Date of Completion

Spring 5-6-2012

Thesis Advisor(s)

JoAnn Robinson

Honors Major

Human Development and Family Studies


Family, Life Course, and Society | Other Psychology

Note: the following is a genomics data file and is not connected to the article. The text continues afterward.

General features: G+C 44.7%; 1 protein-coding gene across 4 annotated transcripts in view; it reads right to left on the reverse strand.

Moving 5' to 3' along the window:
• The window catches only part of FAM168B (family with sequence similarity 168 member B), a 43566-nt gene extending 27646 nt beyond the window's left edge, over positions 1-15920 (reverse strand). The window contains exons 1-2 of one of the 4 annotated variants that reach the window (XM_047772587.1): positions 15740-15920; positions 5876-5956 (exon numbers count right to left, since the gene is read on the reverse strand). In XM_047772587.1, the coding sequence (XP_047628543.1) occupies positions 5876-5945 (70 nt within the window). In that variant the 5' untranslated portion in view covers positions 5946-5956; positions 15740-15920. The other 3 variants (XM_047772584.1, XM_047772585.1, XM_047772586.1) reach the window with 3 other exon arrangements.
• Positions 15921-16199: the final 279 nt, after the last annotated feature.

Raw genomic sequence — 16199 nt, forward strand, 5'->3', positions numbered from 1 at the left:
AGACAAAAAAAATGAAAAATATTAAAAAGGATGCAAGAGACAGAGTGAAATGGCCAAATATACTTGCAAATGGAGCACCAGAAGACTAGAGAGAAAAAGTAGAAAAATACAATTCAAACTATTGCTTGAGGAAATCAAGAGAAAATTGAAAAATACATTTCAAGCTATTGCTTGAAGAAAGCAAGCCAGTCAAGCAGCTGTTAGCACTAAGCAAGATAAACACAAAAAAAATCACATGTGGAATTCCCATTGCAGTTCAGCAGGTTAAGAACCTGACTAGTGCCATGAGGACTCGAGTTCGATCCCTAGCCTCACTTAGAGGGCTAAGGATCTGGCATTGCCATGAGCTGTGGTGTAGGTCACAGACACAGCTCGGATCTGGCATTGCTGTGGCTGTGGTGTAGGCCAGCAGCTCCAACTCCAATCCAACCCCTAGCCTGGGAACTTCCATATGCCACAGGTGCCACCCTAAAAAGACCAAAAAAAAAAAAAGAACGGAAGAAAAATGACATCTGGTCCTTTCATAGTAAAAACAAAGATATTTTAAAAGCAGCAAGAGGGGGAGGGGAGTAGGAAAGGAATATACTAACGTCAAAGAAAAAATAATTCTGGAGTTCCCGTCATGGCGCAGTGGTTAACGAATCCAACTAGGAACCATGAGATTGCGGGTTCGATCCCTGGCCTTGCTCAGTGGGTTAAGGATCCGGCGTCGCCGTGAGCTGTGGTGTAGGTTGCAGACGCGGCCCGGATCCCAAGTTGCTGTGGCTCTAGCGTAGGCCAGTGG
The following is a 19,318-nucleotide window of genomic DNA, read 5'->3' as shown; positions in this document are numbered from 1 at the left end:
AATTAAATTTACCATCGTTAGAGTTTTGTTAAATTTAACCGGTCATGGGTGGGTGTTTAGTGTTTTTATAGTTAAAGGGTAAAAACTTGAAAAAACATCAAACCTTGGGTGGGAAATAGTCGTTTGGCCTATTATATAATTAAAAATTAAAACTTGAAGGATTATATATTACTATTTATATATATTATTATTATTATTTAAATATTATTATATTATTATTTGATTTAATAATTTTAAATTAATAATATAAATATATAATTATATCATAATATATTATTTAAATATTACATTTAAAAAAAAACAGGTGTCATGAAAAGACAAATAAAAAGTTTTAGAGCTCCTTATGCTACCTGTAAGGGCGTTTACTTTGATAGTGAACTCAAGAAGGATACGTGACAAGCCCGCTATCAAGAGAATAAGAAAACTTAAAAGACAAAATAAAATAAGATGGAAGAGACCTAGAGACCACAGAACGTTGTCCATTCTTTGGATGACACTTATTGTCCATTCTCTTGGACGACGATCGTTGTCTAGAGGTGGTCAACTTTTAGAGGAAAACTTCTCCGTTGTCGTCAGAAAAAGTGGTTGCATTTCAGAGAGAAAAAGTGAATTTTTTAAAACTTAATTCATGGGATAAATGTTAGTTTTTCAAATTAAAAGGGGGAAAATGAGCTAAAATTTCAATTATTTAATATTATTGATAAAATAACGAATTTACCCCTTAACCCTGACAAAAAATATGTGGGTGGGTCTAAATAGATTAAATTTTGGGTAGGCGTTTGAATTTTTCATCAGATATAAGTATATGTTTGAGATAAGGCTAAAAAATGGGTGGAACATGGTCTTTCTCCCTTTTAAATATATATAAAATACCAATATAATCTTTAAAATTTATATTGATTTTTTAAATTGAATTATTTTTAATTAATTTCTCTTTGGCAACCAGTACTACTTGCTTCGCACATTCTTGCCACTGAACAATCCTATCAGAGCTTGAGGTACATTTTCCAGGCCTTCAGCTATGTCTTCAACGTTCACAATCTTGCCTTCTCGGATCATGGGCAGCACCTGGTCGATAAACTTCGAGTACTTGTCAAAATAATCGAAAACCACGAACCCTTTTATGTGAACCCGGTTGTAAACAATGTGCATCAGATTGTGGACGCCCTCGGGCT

This study investigated the cognitive-emotional schemas surrounding the father role in 50 young, low-income, Black children in relation to the amount of father involvement in the first 5 years of their lives. These representations were framed within four parenting categories: Nice, Mean, Authoritative, and Authoritarian. Diana Baumrind’s parenting style framework was utilized to create the Authoritative and Authoritarian parenting categories. This question was investigated in low-income families; the impact of gender of the child was also considered. Information on fathers’ involvements in the children’s lives were gathered through interviews and self-reports from the children’s fathers and mothers. Story Stem Narrative video tapes were coded for numerous father parenting representations. Results suggested that children having a biological father involved in their lives increased the likelihood of having positive father representations. Having more years of either a biological father and/or a social father figure involved was associated with Authoritative parenting style representations. Gender differences were observed with respect to representations of Anger in the father figure; boys were observed to associate the father using an Angry Tone with Authoritative, Authoritarian, and Mean parenting styles alike. Girls on the other hand, only associated the father using an Angry Tone with Mean parenting behaviors. The results of this study suggest that the amount of father presence (whether biological or social) is important in order for children to develop positive representations of the father figure.